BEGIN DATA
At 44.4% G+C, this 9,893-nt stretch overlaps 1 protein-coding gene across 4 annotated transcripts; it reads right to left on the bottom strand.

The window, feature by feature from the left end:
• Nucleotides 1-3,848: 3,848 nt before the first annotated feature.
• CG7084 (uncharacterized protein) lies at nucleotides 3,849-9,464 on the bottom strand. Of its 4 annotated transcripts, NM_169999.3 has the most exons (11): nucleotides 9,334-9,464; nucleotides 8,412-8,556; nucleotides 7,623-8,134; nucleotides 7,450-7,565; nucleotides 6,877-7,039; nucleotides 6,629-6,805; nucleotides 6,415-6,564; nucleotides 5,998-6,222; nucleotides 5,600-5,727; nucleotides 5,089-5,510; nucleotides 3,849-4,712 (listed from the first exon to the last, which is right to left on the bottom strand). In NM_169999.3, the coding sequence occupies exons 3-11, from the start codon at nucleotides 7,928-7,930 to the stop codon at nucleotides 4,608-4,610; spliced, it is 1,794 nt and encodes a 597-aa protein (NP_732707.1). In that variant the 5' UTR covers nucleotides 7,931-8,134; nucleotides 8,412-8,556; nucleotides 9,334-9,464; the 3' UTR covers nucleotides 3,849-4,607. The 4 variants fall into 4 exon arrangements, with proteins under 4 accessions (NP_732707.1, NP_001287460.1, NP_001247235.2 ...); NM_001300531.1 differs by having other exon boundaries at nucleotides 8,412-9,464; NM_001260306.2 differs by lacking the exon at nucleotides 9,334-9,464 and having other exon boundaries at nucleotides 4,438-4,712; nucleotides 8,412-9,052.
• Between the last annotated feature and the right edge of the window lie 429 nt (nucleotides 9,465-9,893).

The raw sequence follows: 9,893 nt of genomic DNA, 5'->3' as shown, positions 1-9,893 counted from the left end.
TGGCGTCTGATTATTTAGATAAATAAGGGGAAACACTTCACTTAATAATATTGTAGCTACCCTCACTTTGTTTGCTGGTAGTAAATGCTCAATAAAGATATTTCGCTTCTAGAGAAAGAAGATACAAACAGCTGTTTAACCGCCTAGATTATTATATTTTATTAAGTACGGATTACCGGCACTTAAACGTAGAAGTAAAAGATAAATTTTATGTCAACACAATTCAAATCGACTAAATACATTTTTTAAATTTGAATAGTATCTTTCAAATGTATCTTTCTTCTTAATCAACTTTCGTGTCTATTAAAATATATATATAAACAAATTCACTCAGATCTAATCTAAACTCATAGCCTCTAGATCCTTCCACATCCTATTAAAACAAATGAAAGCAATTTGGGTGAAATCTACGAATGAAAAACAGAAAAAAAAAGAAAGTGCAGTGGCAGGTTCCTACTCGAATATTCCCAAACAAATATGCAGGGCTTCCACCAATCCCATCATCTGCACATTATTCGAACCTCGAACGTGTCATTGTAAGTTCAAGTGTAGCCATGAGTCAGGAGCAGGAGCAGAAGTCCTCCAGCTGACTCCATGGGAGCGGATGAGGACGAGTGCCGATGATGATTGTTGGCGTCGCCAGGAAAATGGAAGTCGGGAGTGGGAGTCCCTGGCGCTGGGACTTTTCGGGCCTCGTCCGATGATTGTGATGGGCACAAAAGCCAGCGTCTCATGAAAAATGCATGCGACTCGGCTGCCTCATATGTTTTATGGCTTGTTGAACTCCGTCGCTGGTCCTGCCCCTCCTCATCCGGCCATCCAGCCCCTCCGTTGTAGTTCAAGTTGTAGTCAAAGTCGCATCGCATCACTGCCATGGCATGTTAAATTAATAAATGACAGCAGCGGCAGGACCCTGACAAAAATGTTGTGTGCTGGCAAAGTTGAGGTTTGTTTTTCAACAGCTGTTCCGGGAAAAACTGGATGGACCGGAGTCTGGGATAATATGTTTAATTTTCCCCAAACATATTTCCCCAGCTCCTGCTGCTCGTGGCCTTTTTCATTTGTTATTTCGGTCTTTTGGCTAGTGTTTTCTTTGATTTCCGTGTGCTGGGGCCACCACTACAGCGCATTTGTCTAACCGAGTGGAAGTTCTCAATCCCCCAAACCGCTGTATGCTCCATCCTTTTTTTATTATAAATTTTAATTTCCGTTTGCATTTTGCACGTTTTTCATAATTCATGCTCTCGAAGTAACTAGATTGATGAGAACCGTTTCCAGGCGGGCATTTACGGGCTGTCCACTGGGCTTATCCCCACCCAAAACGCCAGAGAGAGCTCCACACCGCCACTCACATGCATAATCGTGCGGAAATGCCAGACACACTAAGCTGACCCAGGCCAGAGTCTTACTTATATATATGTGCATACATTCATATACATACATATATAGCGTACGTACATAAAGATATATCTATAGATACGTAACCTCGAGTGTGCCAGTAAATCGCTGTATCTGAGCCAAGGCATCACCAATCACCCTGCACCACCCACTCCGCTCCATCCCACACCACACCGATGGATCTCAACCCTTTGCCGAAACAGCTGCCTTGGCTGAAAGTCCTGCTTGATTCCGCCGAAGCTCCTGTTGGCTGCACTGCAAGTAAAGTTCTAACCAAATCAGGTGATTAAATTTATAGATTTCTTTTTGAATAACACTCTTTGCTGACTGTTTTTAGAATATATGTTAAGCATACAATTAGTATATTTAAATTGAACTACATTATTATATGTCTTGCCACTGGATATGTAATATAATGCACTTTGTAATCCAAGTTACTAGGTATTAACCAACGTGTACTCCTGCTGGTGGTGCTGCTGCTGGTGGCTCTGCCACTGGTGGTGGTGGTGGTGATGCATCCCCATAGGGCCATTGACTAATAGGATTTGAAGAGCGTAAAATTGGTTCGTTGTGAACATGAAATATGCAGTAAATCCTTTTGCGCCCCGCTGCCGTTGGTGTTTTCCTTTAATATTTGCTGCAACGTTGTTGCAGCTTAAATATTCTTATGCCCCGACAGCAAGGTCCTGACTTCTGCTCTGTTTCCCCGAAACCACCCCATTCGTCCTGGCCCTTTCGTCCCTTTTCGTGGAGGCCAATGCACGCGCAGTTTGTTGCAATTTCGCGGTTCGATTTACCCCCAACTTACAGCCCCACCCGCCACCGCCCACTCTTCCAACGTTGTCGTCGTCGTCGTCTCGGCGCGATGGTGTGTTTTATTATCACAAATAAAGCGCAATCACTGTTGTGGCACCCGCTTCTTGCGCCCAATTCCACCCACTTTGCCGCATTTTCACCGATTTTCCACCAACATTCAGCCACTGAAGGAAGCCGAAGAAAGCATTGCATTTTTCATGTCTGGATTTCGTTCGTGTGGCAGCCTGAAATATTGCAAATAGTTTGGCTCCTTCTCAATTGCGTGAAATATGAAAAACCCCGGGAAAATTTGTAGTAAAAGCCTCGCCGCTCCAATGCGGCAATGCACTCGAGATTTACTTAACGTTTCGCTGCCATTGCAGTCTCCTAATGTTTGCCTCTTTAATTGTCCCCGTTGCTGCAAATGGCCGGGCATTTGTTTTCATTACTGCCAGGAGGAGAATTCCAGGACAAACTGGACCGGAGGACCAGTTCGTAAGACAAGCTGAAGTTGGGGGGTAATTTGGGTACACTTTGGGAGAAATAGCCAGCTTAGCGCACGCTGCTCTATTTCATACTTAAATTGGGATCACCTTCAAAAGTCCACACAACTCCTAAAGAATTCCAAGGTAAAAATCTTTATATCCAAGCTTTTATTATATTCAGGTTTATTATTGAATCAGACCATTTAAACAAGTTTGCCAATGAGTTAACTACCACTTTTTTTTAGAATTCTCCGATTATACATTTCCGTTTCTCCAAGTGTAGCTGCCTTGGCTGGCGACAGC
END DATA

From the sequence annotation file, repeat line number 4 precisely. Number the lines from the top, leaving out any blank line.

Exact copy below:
• CG7084 (uncharacterized protein) lies at nucleotides 3,849-9,464 on the bottom strand. Of its 4 annotated transcripts, NM_169999.3 has the most exons (11): nucleotides 9,334-9,464; nucleotides 8,412-8,556; nucleotides 7,623-8,134; nucleotides 7,450-7,565; nucleotides 6,877-7,039; nucleotides 6,629-6,805; nucleotides 6,415-6,564; nucleotides 5,998-6,222; nucleotides 5,600-5,727; nucleotides 5,089-5,510; nucleotides 3,849-4,712 (listed from the first exon to the last, which is right to left on the bottom strand). In NM_169999.3, the coding sequence occupies exons 3-11, from the start codon at nucleotides 7,928-7,930 to the stop codon at nucleotides 4,608-4,610; spliced, it is 1,794 nt and encodes a 597-aa protein (NP_732707.1). In that variant the 5' UTR covers nucleotides 7,931-8,134; nucleotides 8,412-8,556; nucleotides 9,334-9,464; the 3' UTR covers nucleotides 3,849-4,607. The 4 variants fall into 4 exon arrangements, with proteins under 4 accessions (NP_732707.1, NP_001287460.1, NP_001247235.2 ...); NM_001300531.1 differs by having other exon boundaries at nucleotides 8,412-9,464; NM_001260306.2 differs by lacking the exon at nucleotides 9,334-9,464 and having other exon boundaries at nucleotides 4,438-4,712; nucleotides 8,412-9,052.